After one year of building a free, democratic and inclusive society, the citizens of the Republic of South Sudan today celebrated the first anniversary of their independence.
On 9th of July 2011, South Sudan, Africa’s 54th nation was born. Millions of people celebrated a new national identity and new national promise.
At DC today, US Secretary of State Hillary Rodham Clinton send her best wishes to the people of the Republic of South Sudan as they celebrate their independence.
Ms. Clinton says South Sudan has been hard at work over the past year building governing structures and a foundational legal framework.
“Your work to provide security, accountability and systemic respect for human rights is admirable.” -Ms. Clinton
Despite the progress, significant challenges remain that threaten stability and prosperity, she highlighted.
Conflict and unresolved issues with Sudan and domestic inter-ethnic tensions have led to increased fighting and economic hardship, which threatens to compromise the very foundation on which South Sudan’s future will be built, Ms. Clinton highlighted.
“There are many challenges, but the South Sudanese people have repeatedly demonstrated their capacity to overcome great odds.” -Ms. Clinton
The US government is hopeful that this new beginning for the people of South Sudan will continue to be used as an opportunity to build a nation that embodies the values and aspirations of its people, and that South Sudan can emerge from the shadows of conflict and turmoil, Ms. Clinton stressed.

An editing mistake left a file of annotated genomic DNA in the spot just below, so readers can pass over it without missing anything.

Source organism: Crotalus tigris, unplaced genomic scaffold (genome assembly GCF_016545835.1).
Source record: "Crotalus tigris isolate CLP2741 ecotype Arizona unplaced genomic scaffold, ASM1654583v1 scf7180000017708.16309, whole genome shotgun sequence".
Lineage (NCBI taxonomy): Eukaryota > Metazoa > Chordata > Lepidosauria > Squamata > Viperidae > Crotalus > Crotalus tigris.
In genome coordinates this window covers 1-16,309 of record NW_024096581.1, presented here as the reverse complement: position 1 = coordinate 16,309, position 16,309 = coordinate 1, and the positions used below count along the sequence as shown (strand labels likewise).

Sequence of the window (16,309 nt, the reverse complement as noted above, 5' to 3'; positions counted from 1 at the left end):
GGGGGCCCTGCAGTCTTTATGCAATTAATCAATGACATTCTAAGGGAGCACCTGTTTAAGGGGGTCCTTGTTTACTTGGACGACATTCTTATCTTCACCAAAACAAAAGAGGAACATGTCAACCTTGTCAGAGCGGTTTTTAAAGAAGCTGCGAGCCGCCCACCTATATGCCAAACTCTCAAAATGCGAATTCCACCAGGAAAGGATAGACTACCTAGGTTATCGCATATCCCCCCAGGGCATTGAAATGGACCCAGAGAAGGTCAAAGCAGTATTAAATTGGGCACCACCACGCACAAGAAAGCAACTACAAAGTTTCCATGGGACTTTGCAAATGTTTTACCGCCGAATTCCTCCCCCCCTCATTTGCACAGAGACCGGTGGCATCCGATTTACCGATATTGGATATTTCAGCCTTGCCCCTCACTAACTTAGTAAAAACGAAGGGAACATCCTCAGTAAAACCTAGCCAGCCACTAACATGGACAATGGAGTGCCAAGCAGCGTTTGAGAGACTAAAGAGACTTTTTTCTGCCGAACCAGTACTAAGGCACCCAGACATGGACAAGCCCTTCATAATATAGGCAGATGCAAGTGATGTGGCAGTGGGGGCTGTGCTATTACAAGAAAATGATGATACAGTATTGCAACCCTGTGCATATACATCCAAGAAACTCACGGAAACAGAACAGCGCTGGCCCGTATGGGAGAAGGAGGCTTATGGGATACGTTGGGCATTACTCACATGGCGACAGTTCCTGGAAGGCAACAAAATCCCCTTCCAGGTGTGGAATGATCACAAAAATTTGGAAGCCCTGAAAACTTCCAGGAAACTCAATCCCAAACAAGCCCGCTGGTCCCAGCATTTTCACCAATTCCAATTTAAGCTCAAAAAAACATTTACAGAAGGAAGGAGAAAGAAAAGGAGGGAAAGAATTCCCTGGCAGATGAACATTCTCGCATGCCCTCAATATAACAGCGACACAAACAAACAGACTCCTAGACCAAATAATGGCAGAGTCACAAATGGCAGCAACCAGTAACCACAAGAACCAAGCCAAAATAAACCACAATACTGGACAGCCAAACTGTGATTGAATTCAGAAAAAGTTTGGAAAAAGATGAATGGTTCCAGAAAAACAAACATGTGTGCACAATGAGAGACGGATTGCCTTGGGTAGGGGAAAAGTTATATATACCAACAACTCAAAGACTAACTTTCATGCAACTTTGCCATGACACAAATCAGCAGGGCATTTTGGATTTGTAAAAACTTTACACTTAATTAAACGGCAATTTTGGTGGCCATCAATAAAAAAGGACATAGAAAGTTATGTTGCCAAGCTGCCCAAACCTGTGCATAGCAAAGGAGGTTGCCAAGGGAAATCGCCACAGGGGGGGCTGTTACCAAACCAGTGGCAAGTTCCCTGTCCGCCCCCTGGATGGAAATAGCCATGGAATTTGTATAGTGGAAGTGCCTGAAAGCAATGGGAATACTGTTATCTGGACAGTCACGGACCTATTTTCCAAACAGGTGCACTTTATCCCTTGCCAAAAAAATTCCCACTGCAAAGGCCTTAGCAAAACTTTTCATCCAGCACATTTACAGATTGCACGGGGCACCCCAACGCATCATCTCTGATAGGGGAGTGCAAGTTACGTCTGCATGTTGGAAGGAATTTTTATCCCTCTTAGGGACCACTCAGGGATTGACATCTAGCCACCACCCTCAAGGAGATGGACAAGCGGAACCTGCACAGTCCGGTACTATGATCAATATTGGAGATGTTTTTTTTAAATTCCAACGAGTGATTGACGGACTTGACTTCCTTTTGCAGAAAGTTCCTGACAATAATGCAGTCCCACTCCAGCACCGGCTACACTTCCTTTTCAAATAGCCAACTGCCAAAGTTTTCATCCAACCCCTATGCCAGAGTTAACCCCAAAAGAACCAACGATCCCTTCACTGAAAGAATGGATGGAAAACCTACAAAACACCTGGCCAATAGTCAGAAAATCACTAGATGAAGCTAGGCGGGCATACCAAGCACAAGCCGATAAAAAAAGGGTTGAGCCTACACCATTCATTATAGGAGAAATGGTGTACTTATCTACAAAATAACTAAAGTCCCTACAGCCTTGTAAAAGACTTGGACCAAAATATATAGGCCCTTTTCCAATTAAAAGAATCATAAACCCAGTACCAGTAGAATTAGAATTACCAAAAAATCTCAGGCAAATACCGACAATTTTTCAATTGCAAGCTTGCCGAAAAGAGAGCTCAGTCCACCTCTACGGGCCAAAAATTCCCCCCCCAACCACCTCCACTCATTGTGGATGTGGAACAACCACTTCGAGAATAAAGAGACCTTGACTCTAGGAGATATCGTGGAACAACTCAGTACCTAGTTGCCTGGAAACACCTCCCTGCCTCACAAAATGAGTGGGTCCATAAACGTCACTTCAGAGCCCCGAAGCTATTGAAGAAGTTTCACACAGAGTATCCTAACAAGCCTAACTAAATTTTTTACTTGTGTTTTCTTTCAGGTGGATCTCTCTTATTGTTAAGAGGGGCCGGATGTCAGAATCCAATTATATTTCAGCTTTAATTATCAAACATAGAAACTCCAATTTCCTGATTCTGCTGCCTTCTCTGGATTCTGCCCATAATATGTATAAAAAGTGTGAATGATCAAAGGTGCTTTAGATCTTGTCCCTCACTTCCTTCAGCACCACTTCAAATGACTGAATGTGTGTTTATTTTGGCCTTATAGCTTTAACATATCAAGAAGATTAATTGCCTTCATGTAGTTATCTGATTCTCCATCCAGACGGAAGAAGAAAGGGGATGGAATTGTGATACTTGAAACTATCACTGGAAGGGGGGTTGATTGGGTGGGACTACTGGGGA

The United States remains committed to helping South Sudan meet the challenges it faces and build a free, democratic and inclusive society, one that is at peace both internally and with its neighbors, Ms. Clinton said.
She stresses that the strong ties between the people of the two nations go back many decades.
Both nations are committed to building upon this partnership in the years to come as well.
“Congratulations and best wishes on this historic day.” -Ms. Clinton
Earlier this May, South Sudan has recently completed withdrawal processes of its police forces from the disputed Abyei to comply with the United Nations Security Council resolution endorsing roadmap of the Africa Union Peace and Security Commission.
South Sudan is reportedly willing to comply with all aspects of resolution 2046, which calls on both sides to resume negotiations on post-partition issues and signed pact with three months.
The United States of America also welcomed the redeployment of all Republic of South Sudan Police Services out of the Abyei Area.
Earlier this year, South Sudan’s military involved in the attack on and seizure of Heglig, home to Sudan’s largest remaining source of oil following the South’s secession.
Military clashes have erupted in the border region of Sudan and South Sudan in March this year.
Media reports say South Sudan accused Sudan of sending warplanes to bomb two border areas.
Meanwhile, Sudan accused the southern army of attacking the oil-producing Heglig region wherein parts of which are claimed by both warring nations.
For more than two decades, Sudan has been riven by intense fighting over land and resources.
However, the security situation in the disputed area of Abyei remains fragile, with both South Sudan and Sudan failing to withdraw their armed forces as agreed under a demilitarization pact reached in June 2011.
South Sudan became independent from Sudan on 9 July. A referendum on the status of the Abyei area on the border was to have been held in January this year, but never took place amid disagreement on voter eligibility.
Dozens of people have been killed this year as a result of clashes in Abyei and surrounding areas and tens of thousands of have been forced to flee their homes.